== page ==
Part of that vision is refocusing on recruiting domestically. Auburn has produced a number of international stars including Cesar Cielo and Bruno Fratus (as a pro), and Taylor is cognizant of that legacy, but he wants to have an increased US presence.
“The one thing I’d want people to know about Auburn is that this staff will work extremely hard to make connections at the USA club level. We want to recruit American, and certainly continue our presence at the international level,” he said. “Recruiting the best and the brightest in the United States, not only in the Southeast, but all over the country – I want people across the country in club swimming to know that that’s a priority for us, and that’s something we want to grow and get better at immediately. Auburn has always been big internationally, and we want that to continue, but those are the athletes that compliment a great American swimming base.”
More imminently, Taylor made sure to engage commits from the high school graduating class of 2018, who committed to a program that looked substantially different from what it will on their first day of college.
“I’ve already been in touch with all of the incoming class. I’m excited about them, and I think they want to be at Auburn for the same reasons I do. Obviously, the connection with this staff is not what it was with the prior staff, but with that being said, I’ve got people around me who I think are outgoing and personal and have shared their vision, so to be able to connect with them was really important,” Taylor said. “Now it’s just continuing to grow that relationship over the course of the summer. I always say, is the school you choose a university you’d be happy at for the next four or five years without the sport? And hopefully, they chose Auburn for those reasons as well.”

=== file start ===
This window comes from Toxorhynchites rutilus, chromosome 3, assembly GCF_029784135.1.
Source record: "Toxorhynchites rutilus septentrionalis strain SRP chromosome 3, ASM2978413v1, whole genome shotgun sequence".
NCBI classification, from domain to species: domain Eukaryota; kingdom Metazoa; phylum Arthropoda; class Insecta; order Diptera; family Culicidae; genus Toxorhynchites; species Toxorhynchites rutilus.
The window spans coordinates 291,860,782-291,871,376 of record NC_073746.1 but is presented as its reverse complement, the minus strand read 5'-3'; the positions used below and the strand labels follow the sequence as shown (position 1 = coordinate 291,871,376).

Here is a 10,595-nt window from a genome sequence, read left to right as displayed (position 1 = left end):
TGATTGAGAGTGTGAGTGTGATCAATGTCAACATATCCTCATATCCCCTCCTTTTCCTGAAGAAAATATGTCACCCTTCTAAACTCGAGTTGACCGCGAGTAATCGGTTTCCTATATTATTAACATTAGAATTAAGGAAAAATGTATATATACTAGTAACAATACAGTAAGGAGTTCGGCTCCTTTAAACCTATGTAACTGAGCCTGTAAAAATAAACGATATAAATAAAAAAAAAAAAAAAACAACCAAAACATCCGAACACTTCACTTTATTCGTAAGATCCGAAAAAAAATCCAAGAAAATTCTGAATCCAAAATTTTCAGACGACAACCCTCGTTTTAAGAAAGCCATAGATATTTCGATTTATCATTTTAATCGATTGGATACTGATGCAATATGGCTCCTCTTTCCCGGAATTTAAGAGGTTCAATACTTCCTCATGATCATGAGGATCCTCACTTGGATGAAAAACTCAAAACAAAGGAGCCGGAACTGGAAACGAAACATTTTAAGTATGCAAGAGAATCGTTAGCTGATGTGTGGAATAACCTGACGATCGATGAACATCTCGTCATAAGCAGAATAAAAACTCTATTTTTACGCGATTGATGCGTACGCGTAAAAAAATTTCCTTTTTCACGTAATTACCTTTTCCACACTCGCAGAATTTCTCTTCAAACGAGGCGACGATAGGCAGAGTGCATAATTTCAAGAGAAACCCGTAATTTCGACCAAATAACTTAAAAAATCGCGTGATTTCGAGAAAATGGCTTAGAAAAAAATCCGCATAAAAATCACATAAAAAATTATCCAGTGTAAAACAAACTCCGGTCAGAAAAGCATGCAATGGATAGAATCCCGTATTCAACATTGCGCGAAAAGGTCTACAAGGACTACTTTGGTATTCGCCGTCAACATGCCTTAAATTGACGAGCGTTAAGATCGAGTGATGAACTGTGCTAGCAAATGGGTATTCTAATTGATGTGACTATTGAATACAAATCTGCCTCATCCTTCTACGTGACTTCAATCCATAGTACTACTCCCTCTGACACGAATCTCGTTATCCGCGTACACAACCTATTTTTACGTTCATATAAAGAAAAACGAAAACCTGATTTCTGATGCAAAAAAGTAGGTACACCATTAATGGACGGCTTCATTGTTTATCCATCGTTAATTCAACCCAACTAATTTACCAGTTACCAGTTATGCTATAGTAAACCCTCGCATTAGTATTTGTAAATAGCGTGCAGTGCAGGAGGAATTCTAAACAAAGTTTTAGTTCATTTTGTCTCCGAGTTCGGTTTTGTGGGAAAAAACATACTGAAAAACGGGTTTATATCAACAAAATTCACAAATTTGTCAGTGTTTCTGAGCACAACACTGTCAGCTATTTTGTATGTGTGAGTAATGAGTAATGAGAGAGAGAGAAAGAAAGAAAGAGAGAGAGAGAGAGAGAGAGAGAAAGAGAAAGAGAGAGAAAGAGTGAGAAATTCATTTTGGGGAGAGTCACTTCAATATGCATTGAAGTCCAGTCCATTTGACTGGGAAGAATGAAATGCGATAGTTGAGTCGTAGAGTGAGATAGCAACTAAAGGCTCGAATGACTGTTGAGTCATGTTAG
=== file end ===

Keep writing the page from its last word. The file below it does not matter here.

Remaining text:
There is a good chance that many of those incoming swimmers already had an idea of what Taylor is all about: if you follow swimming on social media, you’d know that NC State coaches make an obvious, intentional effort to engage with their swimmers, fans, and prospects online. Taylor has never been shy about sharing successes, life advice, or intense workouts online, and is carrying this same practice into his new role.